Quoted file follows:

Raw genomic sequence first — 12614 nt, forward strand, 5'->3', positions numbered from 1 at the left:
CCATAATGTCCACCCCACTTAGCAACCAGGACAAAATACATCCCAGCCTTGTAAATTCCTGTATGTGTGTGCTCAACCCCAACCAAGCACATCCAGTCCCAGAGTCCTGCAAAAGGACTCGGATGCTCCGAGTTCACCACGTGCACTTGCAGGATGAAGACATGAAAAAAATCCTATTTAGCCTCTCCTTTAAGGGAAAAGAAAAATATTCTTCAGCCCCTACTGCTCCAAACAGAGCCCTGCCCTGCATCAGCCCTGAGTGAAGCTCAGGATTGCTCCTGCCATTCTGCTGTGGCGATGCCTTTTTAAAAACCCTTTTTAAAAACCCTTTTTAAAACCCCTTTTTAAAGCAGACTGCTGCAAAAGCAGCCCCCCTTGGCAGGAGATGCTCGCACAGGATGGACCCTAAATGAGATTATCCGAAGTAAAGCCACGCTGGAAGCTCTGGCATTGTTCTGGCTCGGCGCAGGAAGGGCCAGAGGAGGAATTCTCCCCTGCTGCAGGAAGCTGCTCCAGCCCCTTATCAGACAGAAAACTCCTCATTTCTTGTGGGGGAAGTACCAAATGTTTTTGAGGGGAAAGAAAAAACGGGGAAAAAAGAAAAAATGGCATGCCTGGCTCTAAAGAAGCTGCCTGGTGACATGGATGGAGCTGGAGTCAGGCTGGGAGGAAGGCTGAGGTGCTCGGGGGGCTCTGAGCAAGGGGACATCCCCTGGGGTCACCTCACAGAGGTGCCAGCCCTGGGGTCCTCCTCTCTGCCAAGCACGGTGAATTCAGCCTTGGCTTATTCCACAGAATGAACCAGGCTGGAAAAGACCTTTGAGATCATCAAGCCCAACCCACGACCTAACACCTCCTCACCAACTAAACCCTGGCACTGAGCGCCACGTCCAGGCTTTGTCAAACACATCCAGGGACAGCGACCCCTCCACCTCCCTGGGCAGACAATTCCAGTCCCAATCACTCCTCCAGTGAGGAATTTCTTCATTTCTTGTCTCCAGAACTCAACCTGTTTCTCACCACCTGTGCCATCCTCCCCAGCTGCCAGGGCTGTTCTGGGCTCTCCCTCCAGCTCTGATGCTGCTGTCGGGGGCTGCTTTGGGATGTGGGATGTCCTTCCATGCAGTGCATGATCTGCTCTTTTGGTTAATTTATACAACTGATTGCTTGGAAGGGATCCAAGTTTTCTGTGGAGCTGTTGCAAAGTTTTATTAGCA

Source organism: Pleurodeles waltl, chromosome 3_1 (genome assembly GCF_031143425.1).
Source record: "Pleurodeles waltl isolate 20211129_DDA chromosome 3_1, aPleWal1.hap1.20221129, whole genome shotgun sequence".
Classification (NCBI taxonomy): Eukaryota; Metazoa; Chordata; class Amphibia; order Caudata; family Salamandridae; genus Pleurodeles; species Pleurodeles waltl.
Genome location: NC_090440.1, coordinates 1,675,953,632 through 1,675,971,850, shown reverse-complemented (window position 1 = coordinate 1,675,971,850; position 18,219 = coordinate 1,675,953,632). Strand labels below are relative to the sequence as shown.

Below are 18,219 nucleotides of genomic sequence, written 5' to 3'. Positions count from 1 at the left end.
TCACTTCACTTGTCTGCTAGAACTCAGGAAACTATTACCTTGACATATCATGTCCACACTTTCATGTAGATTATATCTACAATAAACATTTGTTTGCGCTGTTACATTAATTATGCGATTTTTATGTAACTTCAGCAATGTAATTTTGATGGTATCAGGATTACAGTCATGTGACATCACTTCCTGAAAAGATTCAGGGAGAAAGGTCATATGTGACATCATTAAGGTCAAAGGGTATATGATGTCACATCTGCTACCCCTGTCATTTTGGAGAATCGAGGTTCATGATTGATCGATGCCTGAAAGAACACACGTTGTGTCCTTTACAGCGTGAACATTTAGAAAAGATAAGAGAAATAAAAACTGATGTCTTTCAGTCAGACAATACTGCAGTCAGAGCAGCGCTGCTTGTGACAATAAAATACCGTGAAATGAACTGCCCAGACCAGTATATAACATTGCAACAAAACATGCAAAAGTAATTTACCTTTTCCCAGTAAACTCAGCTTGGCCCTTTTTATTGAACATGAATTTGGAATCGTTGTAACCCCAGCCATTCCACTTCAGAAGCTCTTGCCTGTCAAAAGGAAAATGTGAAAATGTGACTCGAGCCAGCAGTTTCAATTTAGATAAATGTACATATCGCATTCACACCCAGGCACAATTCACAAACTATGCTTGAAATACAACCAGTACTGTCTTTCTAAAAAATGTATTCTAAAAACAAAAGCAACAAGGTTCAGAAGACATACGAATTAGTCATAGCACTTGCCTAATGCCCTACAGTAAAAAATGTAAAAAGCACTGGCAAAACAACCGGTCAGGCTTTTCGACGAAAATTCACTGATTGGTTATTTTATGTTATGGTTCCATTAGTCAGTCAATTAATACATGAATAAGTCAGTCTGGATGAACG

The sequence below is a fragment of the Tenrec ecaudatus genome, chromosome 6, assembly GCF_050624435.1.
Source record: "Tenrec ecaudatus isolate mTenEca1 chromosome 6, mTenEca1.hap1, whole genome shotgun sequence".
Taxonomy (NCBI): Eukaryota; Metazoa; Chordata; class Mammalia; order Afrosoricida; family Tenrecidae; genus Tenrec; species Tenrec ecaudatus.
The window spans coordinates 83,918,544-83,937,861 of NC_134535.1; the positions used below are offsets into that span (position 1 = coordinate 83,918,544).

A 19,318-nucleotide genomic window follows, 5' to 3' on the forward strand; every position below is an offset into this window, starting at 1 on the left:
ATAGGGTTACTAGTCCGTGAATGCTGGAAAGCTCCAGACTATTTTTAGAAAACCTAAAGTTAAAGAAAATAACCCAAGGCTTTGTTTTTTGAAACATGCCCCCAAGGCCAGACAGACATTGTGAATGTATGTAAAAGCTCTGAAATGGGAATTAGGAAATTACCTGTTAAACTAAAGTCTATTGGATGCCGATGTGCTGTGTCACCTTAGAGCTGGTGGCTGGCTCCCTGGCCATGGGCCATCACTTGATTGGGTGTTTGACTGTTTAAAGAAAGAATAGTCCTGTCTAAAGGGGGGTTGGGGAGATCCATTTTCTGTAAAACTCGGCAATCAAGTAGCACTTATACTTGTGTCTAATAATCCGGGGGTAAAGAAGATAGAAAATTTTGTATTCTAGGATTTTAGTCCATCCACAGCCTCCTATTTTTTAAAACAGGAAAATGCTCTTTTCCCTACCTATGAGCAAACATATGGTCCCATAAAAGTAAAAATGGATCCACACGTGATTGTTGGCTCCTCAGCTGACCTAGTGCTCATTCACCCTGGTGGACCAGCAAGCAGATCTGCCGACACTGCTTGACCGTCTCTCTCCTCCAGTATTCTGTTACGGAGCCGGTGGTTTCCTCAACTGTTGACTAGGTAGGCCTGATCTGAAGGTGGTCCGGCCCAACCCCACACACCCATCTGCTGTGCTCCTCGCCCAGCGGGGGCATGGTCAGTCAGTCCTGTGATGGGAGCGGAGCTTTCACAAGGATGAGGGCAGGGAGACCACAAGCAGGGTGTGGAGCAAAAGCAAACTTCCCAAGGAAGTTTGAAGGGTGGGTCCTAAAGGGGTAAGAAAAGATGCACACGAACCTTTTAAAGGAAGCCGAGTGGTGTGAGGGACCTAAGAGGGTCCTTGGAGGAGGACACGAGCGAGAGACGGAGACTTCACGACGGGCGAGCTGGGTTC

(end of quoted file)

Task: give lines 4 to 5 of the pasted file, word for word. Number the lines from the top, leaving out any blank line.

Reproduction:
Source record: "Pleurodeles waltl isolate 20211129_DDA chromosome 3_1, aPleWal1.hap1.20221129, whole genome shotgun sequence".
Classification (NCBI taxonomy): Eukaryota; Metazoa; Chordata; class Amphibia; order Caudata; family Salamandridae; genus Pleurodeles; species Pleurodeles waltl.